When I was a kid, my parents bought an Ab-Roller.

 

I have never really thought about why Dad bought this, until now. Perhaps he was swayed by a particularly compelling infomercial. Or perhaps he wanted to rock a summer Dad-bod.

Regardless, he bought an Ab-Roller, and a few days later a box arrived at our door. Dad assembled the parts – and we had a shiny new exercise tool lying in our lounge.

I tried that bad-boy out a few times – going on some short-lived campaign to try and get Peter Andre-like abs.

And – funnily enough – the short-lived campaign is exactly what the Ab-Roller promised. Five minutes a day – that would be all it took. If I committed five minutes a day – I would have washboard abs.

There was a lot of small print too – this had to be combined with a healthy diet, a sustained effort, and a cardio workout would improve results.

But I was fixed on the five minutes.

I’d diligently do my five minutes, and walk away – stomach burning. And after a few weeks – I’d see no result.

Sure, I could do the exercises with more ease and walk away with less pain – but no mysterious girl was going to want to get close to my stomach.

Inevitably, I’d give up. I’d been promised ab’s of steel with minimal investment – but instead received minimal gain from my small amount of sweat.

Doctor in a Minute?

There’s some areas of life where we are happy to see hacks and quick gains. I use a Kindle to speed up my reading and highlighting, ToDoist to streamline my work to-be-done, and a car to move myself from A-to-B quicker.

However, there’s other areas of life where we recognise – we need to put in investment to see solid results.

My alma-mater, the University of Waikato, has been in the press recently for their proposal for a third medical school in New Zealand. Their goal is to train new General Practitioners to meet the shortage in New Zealand. Their method is to make it substantially quicker to become a doctor.

Some people are praising this development. Others are raising concerns – would you want to be treated by a doctor with a truncated education?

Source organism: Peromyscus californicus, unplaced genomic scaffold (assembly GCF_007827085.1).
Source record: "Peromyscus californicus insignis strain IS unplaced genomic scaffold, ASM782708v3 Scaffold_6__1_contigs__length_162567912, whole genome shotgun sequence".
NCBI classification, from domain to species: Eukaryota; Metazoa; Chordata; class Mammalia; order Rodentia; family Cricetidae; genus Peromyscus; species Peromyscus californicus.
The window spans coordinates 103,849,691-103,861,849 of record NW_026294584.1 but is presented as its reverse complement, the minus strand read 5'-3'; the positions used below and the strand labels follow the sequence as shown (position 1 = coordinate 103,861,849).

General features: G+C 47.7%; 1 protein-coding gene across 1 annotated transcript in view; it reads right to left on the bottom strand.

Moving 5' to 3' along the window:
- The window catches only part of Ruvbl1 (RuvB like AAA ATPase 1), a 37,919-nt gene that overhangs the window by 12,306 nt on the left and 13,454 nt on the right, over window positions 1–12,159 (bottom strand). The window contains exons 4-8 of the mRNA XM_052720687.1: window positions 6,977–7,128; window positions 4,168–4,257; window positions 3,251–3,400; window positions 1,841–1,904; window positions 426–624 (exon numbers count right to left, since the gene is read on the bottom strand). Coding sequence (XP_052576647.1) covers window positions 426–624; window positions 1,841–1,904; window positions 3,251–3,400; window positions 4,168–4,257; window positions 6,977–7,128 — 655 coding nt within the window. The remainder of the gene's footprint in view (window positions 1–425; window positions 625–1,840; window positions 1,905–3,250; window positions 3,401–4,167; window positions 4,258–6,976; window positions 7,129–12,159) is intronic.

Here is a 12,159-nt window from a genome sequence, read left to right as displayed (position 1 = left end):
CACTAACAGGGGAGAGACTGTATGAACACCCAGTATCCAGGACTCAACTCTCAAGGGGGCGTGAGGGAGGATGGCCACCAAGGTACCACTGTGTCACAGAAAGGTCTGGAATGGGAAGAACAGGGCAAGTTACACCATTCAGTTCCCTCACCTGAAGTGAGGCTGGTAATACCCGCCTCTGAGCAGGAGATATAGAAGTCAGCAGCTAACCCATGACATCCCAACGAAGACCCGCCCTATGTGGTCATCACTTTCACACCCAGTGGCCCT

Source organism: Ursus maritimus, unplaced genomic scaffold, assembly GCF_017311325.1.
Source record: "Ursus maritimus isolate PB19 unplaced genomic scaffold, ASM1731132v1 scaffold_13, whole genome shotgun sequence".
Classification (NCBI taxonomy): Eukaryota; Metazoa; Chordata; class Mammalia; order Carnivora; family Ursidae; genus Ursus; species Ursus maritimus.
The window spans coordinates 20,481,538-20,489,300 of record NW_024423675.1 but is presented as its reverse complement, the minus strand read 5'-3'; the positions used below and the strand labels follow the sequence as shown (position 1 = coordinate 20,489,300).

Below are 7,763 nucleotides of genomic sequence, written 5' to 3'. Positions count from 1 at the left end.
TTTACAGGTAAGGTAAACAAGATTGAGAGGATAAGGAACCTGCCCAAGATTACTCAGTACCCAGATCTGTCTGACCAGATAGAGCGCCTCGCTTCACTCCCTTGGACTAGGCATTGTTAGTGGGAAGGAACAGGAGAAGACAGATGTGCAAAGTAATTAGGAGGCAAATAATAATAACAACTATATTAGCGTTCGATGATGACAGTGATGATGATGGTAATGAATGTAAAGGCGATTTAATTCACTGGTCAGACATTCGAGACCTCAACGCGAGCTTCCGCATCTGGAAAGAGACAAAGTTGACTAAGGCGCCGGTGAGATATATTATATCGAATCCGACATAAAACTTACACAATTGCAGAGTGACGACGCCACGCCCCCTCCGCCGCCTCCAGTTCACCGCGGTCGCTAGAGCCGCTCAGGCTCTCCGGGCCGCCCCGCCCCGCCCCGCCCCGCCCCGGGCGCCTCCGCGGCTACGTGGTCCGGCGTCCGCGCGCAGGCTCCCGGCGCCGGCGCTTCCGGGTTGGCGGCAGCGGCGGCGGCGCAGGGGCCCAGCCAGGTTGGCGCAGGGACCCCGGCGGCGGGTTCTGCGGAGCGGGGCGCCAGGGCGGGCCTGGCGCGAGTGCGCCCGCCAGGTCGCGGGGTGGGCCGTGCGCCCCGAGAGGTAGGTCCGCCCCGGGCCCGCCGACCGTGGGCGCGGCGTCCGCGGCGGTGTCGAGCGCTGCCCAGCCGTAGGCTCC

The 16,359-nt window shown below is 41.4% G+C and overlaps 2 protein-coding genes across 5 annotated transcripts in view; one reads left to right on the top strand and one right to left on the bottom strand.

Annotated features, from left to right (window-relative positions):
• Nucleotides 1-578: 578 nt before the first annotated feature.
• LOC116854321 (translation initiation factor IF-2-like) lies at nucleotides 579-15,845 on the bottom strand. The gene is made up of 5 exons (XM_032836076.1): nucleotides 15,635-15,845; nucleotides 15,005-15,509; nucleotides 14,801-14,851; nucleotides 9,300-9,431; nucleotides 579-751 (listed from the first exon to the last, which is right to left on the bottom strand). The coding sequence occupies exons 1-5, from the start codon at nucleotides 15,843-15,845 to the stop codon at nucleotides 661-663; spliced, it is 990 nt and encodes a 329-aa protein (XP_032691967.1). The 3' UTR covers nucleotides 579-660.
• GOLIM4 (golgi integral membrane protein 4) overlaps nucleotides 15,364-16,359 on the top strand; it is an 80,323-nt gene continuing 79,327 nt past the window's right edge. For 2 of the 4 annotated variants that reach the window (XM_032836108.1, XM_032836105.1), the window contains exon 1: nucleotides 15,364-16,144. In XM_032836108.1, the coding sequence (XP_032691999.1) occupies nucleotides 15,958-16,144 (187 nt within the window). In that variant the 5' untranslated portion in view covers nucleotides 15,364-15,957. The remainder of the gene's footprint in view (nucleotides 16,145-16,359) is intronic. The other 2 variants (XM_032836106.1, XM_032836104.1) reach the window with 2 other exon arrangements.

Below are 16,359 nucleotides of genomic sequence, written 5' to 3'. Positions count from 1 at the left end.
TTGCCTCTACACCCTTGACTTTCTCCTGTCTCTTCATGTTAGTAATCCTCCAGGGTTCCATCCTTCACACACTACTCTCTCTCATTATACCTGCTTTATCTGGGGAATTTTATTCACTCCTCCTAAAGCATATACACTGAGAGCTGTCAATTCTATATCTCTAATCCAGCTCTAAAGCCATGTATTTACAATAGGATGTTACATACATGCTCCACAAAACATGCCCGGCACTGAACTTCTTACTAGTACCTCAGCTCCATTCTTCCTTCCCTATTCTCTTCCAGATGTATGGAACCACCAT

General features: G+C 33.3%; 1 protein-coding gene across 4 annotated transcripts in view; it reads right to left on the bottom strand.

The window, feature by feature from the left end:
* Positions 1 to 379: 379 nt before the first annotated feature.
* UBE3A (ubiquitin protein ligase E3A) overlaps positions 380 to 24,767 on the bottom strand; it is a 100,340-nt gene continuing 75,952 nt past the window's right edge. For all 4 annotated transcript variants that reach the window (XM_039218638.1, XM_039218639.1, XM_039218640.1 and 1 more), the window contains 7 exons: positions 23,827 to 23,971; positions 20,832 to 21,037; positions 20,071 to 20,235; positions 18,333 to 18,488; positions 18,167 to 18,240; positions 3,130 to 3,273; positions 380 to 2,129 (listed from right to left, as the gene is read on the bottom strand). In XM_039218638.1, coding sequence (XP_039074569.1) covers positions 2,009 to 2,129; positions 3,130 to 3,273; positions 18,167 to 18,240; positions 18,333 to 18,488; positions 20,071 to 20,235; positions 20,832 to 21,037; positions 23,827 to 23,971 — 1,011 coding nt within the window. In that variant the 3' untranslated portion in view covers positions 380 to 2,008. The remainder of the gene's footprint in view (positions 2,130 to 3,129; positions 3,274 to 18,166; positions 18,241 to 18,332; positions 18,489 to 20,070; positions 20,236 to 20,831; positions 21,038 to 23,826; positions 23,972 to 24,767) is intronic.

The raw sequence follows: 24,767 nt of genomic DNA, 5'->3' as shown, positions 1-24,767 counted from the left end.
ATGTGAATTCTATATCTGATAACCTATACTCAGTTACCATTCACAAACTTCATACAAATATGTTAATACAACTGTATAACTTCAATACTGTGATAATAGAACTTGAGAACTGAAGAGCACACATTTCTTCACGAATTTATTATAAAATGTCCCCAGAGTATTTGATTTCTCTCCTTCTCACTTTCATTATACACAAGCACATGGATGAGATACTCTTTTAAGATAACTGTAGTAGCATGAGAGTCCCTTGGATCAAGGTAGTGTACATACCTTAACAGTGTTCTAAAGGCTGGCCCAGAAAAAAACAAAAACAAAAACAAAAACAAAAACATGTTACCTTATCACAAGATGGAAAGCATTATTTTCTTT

We don’t want our All Blacks to become a group that chases diet fads and exercises hacks – in the goal of getting the rugby workout in 15 minutes a day.

We’d be naturally wary of a program that promised to improve our marriage, make us a competent musician, or a financial expert in 10 minutes, three times a week.

Somethings can be sped up. Others deserve a solid time investment – and we recognise that this is the only way to advance.

So, the question must be asked – which category does spiritual formation fall into?

Shame Ain’t The Game

Although statistics are hard to find – especially outside of America – research suggests that over 80% of professing Christians do not engage in daily spiritual practices – such as prayer, Scripture reading or fasting.

And what has been the church’s response to this?

Often, they have followed one of two steps.

First, they have shared statistics such as these in an attempt to shame their listeners into reading the Bible or praying more. Although this may be a good intention – guilt is a horrible motivator.

Or, second, they attempt to make this more accessible by promising quick fixes – such as how a five minute quiet time will transform their lives. They lower the bar and raise the expectations – often leaving a generation of quietly dissatisfied Christians asking – “Is this all there is to the Christian life?”

Deep down, we know that both of these approaches are doomed to failure – or, at best, to provide temporary gains.

On January 1st, several thousand new people join gyms in an effort to lose weight – often motivated by their guilt at failure and how they have slipped so far.

Within five months, 80% of them will quit.

Some will have gone for get-fit-quick schemes – and the failure rate is higher amongst this population.

Deep down, we know that physical health requires a long-term commitment to targeted training, aided by a coach, and driven by the goal of a life of vitality.

This fact doesn’t inspire guilt or shame in us – but instead calls out the best in us.

Eugene Peterson described the life of spiritual formation as ‘a long obedience in the same direction.’ He identified that this life would take a long time, required obedience to a calling (which recognises we will want to disobey and quit!), and needs a direction to head in.

What is required is a clearer goal of spiritual formation, a clearer path to spiritual formation, and a competent coach to assist in the journey.

Without these – the journey will be fraught with frustration, disappointment and a series of half-starts and failures.

The next few weeks will explore this idea with more detail – and I encourage you to respond with your own experiences, comments, ideas and disagreements with the ideas raised in this piece.